Allsvenskan 2020: Malmo FF vs Djurgardens – tactical analysis
After getting a draw against AIK in the weekend, fans of Malmo FF might not be too happy with the results and coaching of Jon Dahl Tomasson. In the hopes of keeping the title dream alive, the team has to try sealing all points from the champion of Allsvenskan in 2019: Djurgarden.
Malmö played in a 4-4-1-1 formation with a couple of changes. Oscar Lewicki dropped to the right-back as a replacement of Eric Larsson. The left-back was Behrang Safari instead of Jonas Knudsen, the former Ipswich man. Jo Inge Berget was the right-winger and Anders Christiansen returned from the suspension.
For Djurgårdens, they played in a 4-2-3-1, also changed their starting eleven a bit. Jonathan Augustinsson returned as a left-back. The wingers became Jonathan Ring, Haris Radetinac on the flanks.
Djurgårdens: pressing system
In this game, Djurgårdens adopted different defensive systems in the first and second halves. The Järnkaminerna were more conservative in the first half and because of Christiansen’s goal at the 43rd minute, they went more aggressive in the remaining time and pushed the defence higher.
The changes were suggested by the recorded PPDA which was summarized below. In the first half, the PPDA ranged from 9.3 to 18 and after the goal, it ranged from 5.5 to 10.
In the first half, the defensive system of Djurgårdens was a zonal one which set a midblock at the centre. The wingers were inverting to the half-spaces to increase the number at the midfield, forming a 4-2-3-1 or a 4-1-4-1 if a pivot stepped out. This overloaded the midfield and prevented Malmö accessing and developing plays in the central third.
Below is the defensive shape of Djurgårdens. Although the Malmö pivot, Fouad Bachirou was on the ball, the away team was not applying pressure at the expense of losing the shape. This mindset and approach allowed Malmö to play out from the back in the first half, though the away team possessed a 4 v 3 or a 5 v 3 centrally, the first and second lines were bypassed because of their passiveness.
In the second half, Djurgårdens had to be active and try to win the ball back. They went man-to-man to match the build-up shape of the opponents. Since Malmö were using a 2-4 or a 4-2 in the first phase, the away team mirrored it and only left the defence deep.
We illustrated their man-marking approach here, the pressure followed the ball and its direction. This forced Malmö to speed up the plays and decisions, resulted in more long passes or ground passes with lower quality. This pressing suffocated the presence of the free man in the opposition build-up phase, and Malmö were not attacking as usual.
The potential pressing trap was set at the centre in this man-marking approach. Djurgårdens left the opposition pivots as the bait options, as Bachirou and Erdal Rakip were not tight man-marked. If Malmö tried to develop the attack through the defensive midfielders, the ball-passing moment was the pressing trigger.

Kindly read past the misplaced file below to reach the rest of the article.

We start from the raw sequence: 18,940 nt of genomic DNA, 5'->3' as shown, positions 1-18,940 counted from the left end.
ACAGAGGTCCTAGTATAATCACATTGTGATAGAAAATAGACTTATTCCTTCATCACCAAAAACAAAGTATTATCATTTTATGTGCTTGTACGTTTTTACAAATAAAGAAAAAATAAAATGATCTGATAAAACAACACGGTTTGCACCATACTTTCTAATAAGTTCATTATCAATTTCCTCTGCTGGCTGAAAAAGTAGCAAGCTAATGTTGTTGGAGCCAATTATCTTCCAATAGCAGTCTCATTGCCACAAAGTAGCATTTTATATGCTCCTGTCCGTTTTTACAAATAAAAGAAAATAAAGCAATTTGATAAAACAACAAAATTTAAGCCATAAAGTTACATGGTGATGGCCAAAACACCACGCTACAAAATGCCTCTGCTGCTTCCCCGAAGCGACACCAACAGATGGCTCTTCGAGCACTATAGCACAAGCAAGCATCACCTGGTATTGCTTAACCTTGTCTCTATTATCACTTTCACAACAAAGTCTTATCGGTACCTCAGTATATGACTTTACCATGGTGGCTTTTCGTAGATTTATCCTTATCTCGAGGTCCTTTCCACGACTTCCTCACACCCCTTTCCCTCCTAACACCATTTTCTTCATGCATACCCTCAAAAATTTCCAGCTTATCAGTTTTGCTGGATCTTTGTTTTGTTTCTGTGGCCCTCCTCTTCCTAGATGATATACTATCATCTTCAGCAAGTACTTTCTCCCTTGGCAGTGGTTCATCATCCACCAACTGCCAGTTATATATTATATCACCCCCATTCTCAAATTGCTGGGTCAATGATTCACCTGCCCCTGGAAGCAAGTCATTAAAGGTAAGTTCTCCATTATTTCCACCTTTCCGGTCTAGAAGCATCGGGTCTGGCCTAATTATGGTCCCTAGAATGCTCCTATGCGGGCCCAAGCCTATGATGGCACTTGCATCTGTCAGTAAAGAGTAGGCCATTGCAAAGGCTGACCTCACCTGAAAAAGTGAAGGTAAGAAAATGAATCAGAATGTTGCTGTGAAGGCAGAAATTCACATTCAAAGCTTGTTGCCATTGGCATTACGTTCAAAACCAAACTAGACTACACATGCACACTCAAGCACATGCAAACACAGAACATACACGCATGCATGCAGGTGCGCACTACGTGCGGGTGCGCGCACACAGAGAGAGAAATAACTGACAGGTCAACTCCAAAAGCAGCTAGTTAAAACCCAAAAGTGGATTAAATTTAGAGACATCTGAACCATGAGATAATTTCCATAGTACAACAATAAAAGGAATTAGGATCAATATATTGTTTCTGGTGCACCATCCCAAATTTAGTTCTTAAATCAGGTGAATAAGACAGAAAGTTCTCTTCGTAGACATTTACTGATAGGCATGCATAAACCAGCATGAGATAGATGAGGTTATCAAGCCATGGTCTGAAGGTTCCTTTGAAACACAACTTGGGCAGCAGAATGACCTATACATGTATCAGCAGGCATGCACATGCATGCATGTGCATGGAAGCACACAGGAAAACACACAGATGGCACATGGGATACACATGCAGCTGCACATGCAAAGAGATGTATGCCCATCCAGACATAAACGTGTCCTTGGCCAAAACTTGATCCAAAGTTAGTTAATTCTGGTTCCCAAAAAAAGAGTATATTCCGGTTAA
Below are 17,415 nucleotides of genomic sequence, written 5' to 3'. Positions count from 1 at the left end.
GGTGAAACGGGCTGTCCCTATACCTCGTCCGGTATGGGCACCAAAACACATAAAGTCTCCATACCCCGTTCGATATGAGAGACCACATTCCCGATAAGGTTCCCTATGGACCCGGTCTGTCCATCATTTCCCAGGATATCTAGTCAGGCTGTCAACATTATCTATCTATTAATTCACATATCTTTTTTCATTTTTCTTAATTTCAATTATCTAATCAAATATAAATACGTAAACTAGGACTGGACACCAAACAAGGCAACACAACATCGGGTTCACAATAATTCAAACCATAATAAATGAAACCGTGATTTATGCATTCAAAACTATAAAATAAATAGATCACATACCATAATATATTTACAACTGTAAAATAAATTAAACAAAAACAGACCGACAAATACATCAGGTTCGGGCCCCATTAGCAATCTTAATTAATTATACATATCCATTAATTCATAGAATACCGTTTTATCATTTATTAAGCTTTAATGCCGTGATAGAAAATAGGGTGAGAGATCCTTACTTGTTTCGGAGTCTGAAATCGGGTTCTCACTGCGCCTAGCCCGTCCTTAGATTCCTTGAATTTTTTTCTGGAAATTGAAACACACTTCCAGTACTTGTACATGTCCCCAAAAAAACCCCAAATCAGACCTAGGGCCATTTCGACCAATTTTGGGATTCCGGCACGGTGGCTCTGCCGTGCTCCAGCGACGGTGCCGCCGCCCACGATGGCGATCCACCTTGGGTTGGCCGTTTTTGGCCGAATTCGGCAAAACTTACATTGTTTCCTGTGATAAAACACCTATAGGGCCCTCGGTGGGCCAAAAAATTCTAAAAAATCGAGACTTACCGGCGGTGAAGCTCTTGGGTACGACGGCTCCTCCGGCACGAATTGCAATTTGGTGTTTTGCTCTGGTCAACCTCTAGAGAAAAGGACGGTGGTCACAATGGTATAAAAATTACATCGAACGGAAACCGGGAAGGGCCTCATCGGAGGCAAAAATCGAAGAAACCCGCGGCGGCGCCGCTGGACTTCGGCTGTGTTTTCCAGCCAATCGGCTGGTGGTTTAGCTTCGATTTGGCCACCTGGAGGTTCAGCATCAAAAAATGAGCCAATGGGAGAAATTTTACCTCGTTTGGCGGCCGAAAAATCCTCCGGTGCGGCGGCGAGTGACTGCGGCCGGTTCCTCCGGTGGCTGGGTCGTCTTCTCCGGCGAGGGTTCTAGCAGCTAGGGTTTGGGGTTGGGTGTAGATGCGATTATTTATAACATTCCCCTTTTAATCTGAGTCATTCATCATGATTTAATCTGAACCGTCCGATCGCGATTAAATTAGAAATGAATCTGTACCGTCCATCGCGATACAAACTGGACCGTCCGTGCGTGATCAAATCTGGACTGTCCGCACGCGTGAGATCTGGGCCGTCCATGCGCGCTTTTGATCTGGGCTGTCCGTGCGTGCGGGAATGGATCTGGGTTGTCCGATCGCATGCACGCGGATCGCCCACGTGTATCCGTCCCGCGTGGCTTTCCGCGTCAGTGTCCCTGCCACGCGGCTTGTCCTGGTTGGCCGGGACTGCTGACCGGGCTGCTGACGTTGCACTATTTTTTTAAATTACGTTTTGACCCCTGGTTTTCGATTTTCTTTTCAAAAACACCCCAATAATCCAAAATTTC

The pressure on the pivot should be applying from multiple angles because of the initial positionings of the players. Also, the nature of a vertical pass always hindered the body shape of the receiver, just like Bachirou, the former Paris Saint-Germain B player below. Consequently, Djurgårdens regained possession in the final third and created a good counter-attacking opportunity.
Malmö with another offensive approach
As explained in the above analysis, the context of this game was very different from the previous matches. The defensive approach adopted by Djurgårdens forced Malmö to play more directly. Maybe this was helping their inefficacy in the positional plays as Tomasson’s team struggled to break a static defensive block previously.
Below is the passing links and average positions of Malmö. We could not notice the circulation of the ball between the backline as the linkages of the centre-backs and the full-backs were weaker than usual. Also, Bachirou and Rakip were not connecting each other at the midfield.
An interesting setup was the position of Christiansen, the attacking midfielder. He stayed very high, just behind of Kiese Thelin in this game. Meanwhile, the wingers, especially Søren Rieks inverted to the half-spaces.
As mentioned, Malmö progressed plays with ground passes more often in the first half. Here, the shape was roughly like a 4-2-3-1 (or a 4-4-1-1). The most important was the position of Christiansen, who seldom dropped deep. The skipper only operated at spaces behind the second line, serving as a progressive passing option for the build-up players.
Here, Bachirou exercised his good passing ability to find Christiansen, the former Chievo Verona player who was between the lines. Notice the positionings of the full-back, instead of pushing high to the second build-up player as they did before, they were more conservative in this game.
This might be a tiny tweak out of the defensive concerns. Previously, Malmö conceded many opportunities in the transitions as the opponents targeted spaces behind the full-backs. The issue was lighter in this game.
If Christiansen was found behind the second lines, Malmö already created a favourable attacking condition. As, after bypassing the pressing players, Malmö directly faced the Djurgårdens.